A haunting suite of photographs by William Christenberry acquired by the Ogden Museum of Southern Art

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Ogden Museum of Southern Art acquires a suite of photographs by William Christenberry, coinciding with a major investigation into the work of the acclaimed artist currently on display

The museum also announces the acquisition of works by RaMell Ross, Luis Cruz Azaceta and Aaron Hardin, among others

William Christenberry, Horses and Black Buildings, Newbern, Alabama, 1978, dye – transfer printing, printed 1981
Ogden Museum of Southern Art

TThe Ogden Museum of Southern Art has announced that it has acquired a suite of dye transfer photographs from renowned artist William Christenberry, titled Ten photographs of the south. Taken between 1978 and 1981 in Hale County, Alabama, the sequel represents the first set of background photographs of Christenberry produced on a large scale. While his work with three square inch Brownie prints won him acclaim, his larger format photographs fully encapsulated his innate ability to imbue his images with emotion and meaning through a rich use of color. and incredible attention to detail. The sequel, which was produced in an edition of 21, features views of the small towns of Hale County, a central subject of Christenberry’s work throughout her life. The acquisition of the suite coincides with the study of the artist’s work by the Ogden Museum, Memory is a strange bell, which presents more than 125 works of his entire career and is visible until March 1, 2020. Ten photographs of the south joins 13 photographs and two serigraphs of Christenberry already in the museum’s collection.

William Christenberry, Kudzu with Sky (Winter), Near Akron, Alabama, 1981, dye – transfer printing, printed 1981
Ogden Museum of Southern Art

The Ogden Museum also acquired I house (2012) and Sleeping church (2014), two archival pigment prints by renowned photographer, cinematographer and director RaMell Ross. The prints are part of Ross’ seven-year project, South County, AL (A County of Hale), which resulted in a series of photographs and a documentary film—Hale County, this morning, tonight– which was nominated for an Academy Award and recently screened at the Museum of Modern Art in New York. Ross, who is part of a trajectory of artists inspired by the region that has included Walker Evans and Christenberry, contributed an essay to the catalog for Memory is a strange bell. I house and Sleeping church mark Ross’s first works to enter the museum’s collection and precede a major solo exhibition of his work that will open at the Ogden Museum in October 2020.

Among other highlights of the museum’s fall acquisitions is Fairness measurement (2019), a multimedia work by Cuban-American artist Luis Cruz Azaceta. Composed of skeins of multicolored thread arranged above two painted panels, the work speaks of the fluidity of identity in the face of socio-political and economic conflicts. Since the late 1970s, Azaceta’s work has addressed questions of national morality and ethics, from urban violence to widespread racism to the AIDS epidemic. His most recent paintings and drawings have focused on the impacts of war, displacement, identity and the collapse of economies. His work has been included in a wide range of exhibits at the Ogden Museum, but Fairness measurement is the artist’s first object to enter the museum’s collection.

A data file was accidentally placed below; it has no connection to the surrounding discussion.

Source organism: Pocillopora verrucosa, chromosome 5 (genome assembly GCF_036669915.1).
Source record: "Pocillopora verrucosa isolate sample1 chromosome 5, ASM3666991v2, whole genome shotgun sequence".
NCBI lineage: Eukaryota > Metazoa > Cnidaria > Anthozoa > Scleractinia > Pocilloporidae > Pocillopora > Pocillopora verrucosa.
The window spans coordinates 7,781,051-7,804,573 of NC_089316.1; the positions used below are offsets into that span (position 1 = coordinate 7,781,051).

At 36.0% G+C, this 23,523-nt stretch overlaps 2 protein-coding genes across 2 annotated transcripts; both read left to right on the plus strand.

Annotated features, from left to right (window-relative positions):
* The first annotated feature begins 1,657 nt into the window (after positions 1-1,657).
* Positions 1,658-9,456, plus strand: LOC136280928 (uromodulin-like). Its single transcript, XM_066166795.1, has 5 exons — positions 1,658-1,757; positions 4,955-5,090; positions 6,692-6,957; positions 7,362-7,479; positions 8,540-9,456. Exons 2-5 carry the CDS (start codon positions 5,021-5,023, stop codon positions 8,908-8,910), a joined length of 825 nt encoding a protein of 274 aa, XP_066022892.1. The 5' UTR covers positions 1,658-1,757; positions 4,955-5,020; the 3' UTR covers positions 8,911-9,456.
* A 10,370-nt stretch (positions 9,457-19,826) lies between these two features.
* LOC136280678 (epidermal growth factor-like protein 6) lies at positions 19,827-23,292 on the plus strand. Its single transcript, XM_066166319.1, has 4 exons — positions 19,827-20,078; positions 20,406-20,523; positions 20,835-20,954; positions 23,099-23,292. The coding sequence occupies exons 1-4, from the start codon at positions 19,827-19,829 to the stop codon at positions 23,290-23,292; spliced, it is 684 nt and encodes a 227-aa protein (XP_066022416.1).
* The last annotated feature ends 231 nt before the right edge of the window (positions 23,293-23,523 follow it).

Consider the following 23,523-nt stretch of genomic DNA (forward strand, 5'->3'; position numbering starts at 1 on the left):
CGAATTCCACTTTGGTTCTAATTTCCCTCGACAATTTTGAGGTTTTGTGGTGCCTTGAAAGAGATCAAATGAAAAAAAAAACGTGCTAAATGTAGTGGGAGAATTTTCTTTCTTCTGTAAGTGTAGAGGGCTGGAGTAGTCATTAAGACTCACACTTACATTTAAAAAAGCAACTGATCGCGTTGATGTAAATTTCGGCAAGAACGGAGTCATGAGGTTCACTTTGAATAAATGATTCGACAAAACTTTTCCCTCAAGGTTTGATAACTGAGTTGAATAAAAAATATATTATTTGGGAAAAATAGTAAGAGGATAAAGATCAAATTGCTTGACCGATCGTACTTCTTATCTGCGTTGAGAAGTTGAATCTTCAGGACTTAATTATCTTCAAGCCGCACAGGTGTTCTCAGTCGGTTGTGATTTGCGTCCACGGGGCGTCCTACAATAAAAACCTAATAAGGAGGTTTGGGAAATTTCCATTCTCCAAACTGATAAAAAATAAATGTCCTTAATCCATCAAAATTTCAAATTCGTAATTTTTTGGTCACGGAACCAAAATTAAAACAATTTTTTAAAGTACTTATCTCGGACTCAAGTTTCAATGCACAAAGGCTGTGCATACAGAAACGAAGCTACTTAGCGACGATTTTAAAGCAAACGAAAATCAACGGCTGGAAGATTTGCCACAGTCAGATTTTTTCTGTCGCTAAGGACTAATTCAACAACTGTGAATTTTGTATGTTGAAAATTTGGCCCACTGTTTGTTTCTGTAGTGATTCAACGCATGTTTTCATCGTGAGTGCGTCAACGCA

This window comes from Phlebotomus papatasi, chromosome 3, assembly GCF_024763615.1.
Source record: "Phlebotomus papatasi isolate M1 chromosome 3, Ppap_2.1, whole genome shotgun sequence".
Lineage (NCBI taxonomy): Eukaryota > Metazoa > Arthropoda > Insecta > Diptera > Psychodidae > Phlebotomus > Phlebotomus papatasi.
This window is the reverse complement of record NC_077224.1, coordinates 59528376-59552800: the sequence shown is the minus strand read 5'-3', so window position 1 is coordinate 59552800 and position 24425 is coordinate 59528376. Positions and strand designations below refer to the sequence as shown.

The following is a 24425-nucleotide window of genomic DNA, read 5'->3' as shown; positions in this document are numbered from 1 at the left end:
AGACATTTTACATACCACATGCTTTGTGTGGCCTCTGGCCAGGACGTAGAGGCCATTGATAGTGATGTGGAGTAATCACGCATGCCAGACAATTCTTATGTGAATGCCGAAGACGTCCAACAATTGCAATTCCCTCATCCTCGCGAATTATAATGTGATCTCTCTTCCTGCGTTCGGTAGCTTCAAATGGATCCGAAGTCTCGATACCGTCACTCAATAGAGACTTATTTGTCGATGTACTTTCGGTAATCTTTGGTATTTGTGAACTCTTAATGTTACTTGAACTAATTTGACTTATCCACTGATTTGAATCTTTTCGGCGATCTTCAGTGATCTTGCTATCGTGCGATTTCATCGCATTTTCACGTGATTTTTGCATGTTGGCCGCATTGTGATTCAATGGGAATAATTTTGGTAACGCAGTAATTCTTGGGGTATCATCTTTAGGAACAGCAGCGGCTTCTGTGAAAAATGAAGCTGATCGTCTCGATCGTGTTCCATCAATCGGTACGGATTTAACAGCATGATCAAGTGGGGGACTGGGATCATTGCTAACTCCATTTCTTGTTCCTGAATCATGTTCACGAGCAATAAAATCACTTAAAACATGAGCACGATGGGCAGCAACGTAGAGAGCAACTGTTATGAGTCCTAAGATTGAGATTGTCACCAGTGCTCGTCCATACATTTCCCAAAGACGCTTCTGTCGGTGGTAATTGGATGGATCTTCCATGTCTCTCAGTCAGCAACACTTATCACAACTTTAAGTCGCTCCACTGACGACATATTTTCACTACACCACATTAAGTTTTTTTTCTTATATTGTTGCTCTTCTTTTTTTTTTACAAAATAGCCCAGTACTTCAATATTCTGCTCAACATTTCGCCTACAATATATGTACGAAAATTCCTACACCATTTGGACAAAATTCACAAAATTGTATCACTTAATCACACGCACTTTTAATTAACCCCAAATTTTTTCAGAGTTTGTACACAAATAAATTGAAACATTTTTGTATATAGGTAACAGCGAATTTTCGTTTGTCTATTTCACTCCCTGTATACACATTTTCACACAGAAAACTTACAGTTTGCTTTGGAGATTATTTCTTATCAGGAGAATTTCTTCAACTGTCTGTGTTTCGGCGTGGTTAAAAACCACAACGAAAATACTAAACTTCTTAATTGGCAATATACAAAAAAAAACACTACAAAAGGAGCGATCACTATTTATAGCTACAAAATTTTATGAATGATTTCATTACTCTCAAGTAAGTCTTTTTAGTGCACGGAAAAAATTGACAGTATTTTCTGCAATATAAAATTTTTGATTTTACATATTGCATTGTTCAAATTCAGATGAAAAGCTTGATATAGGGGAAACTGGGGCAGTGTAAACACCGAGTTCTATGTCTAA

Aaron Hardin, Snake, 2015, Digital C – Print, 24 x 30 inches
Ogden Museum of Southern Art

The Ogden Museum also acquired Snake (2015), a digital print by Tennessee-based photographer Aaron Hardin; Argus at the Court of Versailles (2019), an inverted glass collage by North Carolina-based artist Louis St. Lewis; and a selection of 21 sculptures and eight drawings from the estate of New Orleans artist Eugenie “Ersy” Schwartz. The fall 2019 acquisitions will be on display at the Ogden Museum in March 2020 as part of an exhibition exploring the highlights of recent acquisitions.

“Our fall acquisitions support our broader mission of preserving, exploring and presenting the art of the South, whether through the work of artists from the Southern states or those who have been and continue to be inspired by the region. The new objects entering our collection are conceptually rich and complex in their formal and technical approach. We look forward to sharing them with our audience through future exhibitions and programs, and to continue to highlight the depth and interest in art emanating from the South, ”said William Pittman Andrews, Executive Director of the Ogden Museum .

The Ogden Museum collection was founded in 1999 with a donation of 600 works from the personal collection of New Orleans businessman Roger H. Ogden. Since then, the museum’s collection has grown to more than 4,000 objects, making it the largest and most comprehensive repository dedicated to the art of the South of the country. This includes works across media and genres from and associated with the fifteen southern states: Alabama, Arkansas, Florida, Georgia, Kentucky, Louisiana, Maryland, Mississippi, North Carolina, Oklahoma, South Carolina, Tennessee, Texas, Virginia and West Virginia as well as the District of Columbia. The collection is particularly rich in self-taught art, regionalism, photography and contemporary art, and the museum continues to actively expand its collections, focusing on both well-known artists and those who deserve further exploration and attention.


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